Putative father registry

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In the United States, the putative father registry is a state level legal option for unmarried men to document through a notary public any woman they engage with in intercourse, for the purpose of retaining parental rights for any child they may father.[1][2]


In the United States, putative fathers will be notified when actions to terminate their parental rights as part of adoption proceedings are filed for a child they may have fathered and registered for.[3] Non marital fathers are not guaranteed notice of an adoption or any rights in contesting the decision by the mother, nor are they guaranteed the ability to adopt or gain custody of the child. Typically, the father is only guaranteed notification, and the right to appear in court to testify about their child's best interests when he has registered timely.[4] Registering timely with a state’s putative father registry guarantees notice. Timely legal establishment of paternity typically guarantees notice and an opportunity to be heard and may confer rights to consent or withhold consent to adoption. Prenatal support of the mother and fetus assures recognition of parental rights in 34 states.[5]

There is no federal law in place regulating putative father registries.[6] Among all signatory countries only the United States refuses to ratify the Convention on the Rights of the Child and registries are not regulated under the U.N. Charter. Currently 33 states in the U.S. have putative father registries.[citation needed] The number of children adopted without consent or notice to the biological father under the registry program started in the 1970s is unknown.

State putative father registries are intended to protect the non marital father from fraud by providing him with legal notice of a planned adoption of a child, provided he registers within a limited time-frame, usually any time prior to the birth or from 1 to 31 days after a birth.[7] Lack of knowledge of the pregnancy or birth is not an acceptable reason for failure to file; fraud by the birth mother typically does extend the father’s time to register.[8]

Some states require a putative father to file with multiple states, i.e. with the state possible conception might have occurred, state of residence (if different) and possible states the female might visit,[9] or relocate to after the possible conception date that also have putative father registries.[10][11] To be valid at least one state requires a parent or guardian of the declarant to also sign when a minor under the age of 18 is documenting intercourse with a putative father registry.[12][clarification needed]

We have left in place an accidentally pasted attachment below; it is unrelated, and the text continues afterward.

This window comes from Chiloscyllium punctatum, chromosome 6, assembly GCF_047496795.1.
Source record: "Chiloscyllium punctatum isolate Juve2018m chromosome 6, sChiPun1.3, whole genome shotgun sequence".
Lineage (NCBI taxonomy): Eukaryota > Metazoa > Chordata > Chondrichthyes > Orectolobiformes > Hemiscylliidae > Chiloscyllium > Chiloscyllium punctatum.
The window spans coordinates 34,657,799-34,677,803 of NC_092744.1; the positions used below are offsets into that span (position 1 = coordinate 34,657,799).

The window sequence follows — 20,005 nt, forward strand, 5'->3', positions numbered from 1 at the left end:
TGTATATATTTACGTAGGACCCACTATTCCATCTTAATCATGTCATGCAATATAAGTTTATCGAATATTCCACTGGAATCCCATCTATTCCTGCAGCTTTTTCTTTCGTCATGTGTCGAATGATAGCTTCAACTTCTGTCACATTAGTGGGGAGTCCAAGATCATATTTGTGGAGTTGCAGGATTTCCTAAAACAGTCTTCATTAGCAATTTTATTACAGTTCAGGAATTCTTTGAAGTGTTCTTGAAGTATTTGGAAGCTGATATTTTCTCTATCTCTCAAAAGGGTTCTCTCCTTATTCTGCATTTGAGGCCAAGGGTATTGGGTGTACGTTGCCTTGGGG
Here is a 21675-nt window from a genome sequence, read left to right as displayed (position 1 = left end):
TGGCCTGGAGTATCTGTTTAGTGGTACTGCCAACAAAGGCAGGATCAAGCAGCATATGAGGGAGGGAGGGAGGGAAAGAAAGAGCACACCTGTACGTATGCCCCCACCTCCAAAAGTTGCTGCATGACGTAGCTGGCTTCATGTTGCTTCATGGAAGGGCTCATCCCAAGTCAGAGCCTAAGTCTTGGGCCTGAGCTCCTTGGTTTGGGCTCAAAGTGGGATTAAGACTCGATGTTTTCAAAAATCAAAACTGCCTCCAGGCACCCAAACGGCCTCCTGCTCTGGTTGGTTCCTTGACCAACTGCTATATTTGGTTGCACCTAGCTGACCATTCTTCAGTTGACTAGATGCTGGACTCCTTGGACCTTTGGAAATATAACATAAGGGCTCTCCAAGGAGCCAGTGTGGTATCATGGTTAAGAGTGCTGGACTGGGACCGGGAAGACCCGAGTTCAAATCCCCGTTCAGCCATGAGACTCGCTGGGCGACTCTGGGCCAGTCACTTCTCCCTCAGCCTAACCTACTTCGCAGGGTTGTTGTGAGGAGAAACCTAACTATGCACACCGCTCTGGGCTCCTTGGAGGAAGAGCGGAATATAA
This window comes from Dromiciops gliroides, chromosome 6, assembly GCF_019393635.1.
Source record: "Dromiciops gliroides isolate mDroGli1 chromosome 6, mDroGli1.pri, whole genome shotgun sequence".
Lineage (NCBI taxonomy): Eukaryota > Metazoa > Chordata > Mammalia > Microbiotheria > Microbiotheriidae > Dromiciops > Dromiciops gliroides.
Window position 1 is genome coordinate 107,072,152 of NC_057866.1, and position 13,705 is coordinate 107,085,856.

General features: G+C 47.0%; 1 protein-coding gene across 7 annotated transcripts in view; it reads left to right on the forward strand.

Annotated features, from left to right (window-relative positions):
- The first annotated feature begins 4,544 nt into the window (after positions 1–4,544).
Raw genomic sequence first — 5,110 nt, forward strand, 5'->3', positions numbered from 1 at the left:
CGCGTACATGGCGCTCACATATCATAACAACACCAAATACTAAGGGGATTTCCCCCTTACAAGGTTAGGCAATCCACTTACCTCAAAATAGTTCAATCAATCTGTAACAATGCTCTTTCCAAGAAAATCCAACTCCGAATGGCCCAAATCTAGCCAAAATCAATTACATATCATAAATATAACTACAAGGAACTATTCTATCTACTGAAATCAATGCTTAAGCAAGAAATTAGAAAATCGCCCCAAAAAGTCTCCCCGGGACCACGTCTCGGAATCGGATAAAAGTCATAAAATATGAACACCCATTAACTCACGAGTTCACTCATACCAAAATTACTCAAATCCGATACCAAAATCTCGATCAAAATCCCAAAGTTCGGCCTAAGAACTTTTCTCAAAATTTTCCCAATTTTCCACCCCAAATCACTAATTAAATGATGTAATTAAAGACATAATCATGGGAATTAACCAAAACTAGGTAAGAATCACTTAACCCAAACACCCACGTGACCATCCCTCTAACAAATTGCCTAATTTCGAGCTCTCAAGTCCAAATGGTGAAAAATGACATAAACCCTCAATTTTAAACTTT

17 states (Alaska, California, Colorado, Connecticut, Hawaii, Kentucky, Maine, Maryland, Mississippi, Nevada, New Jersey, North Carolina, North Dakota, Rhode Island, South Dakota, Washington, West Virginia), as well as American Samoa, District of Columbia, Guam, Northern Mariana Islands, Puerto Rico, and the Virgin Islands, do not have putative father registries.[1]

Also known as[edit]

Putative father registries are not always called such by individual states. Other names for registries include:

  • Paternity registry
  • Centralized paternity registry
  • Interstate adoption putative father registry
  • Parental claim registrar
  • Fathers' adoption registry
  • Biological father registry
  • Putative father inclusion
  • Responsible father registry

See also[edit]


  1. ^ a b Child Welfare, Information Gateway (30 June 2010). "The Rights of Unmarried Fathers". U.S. Department of Health and Human Services. Paternity Registries.
  2. ^ "Because registries apply to minors under the age of 18 the words "male / female" have been used instead of "men / women" which would imply only adults".
  3. ^ Notice, Public (28 December 2001). "Public Notices, Legal Notice". The Rochester Sentinel. Indiana, USA.
  4. ^ E. Pfeifer, Paul (7 October 2012). "Failure to name child costs father his case". The Lima News. Ohio, USA.
  5. ^ Beck, Mary (2017) Prenatal Abandonment: ‘Horton Hatches the Egg’ in the Supreme Court and Thirty Four States. 24 Mich. J. Gender & L. 53, 55
  6. ^ Beck, Mary (22 June 2002). "Toward a national putative father registry database". Harvard Journal of Law & Public Policy. The Free Library.
  7. ^ Lewin, Tamar (19 March 2006). "Registry sets post-adoption trap for Dads". Star News. North Carolina, USA.
  8. ^ DHS, Arizona (30 October 2008). "Section 2(F) page 4". Arizona Putative Father Registry Form. Arizona.gov, USA. External link in |work= (help) RSMo §192.016; RSMo §453.061
  9. ^ Fruhwirth, Jesse (28 July 2010). "How Utah adoption laws take babies from the nation's unmarried fathers". City Weekly. Utah, United States.
  10. ^ DSHS, Texas. "Information sec. 5, page 2". Texas Putative Father Registry Form. Texas.us, USA. External link in |work= (help)
  11. ^ Lewin, Tamar (19 March 2006). "Unwed Fathers Fight for Babies Placed for Adoption by Mothers". New York Times. United States.
  12. ^ Wisconsin, State of (2012). "Wisconsin Department of Children and Families". Wisconsin Declaration of Paternal Interest. Wisconsin, USA. External link in |work= (help)

U.S. state external links[edit]

20 states with a putative father registry and registration forms publicly posted online:

13 states with a putative registry and no registration forms publicly posted online:

External links[edit]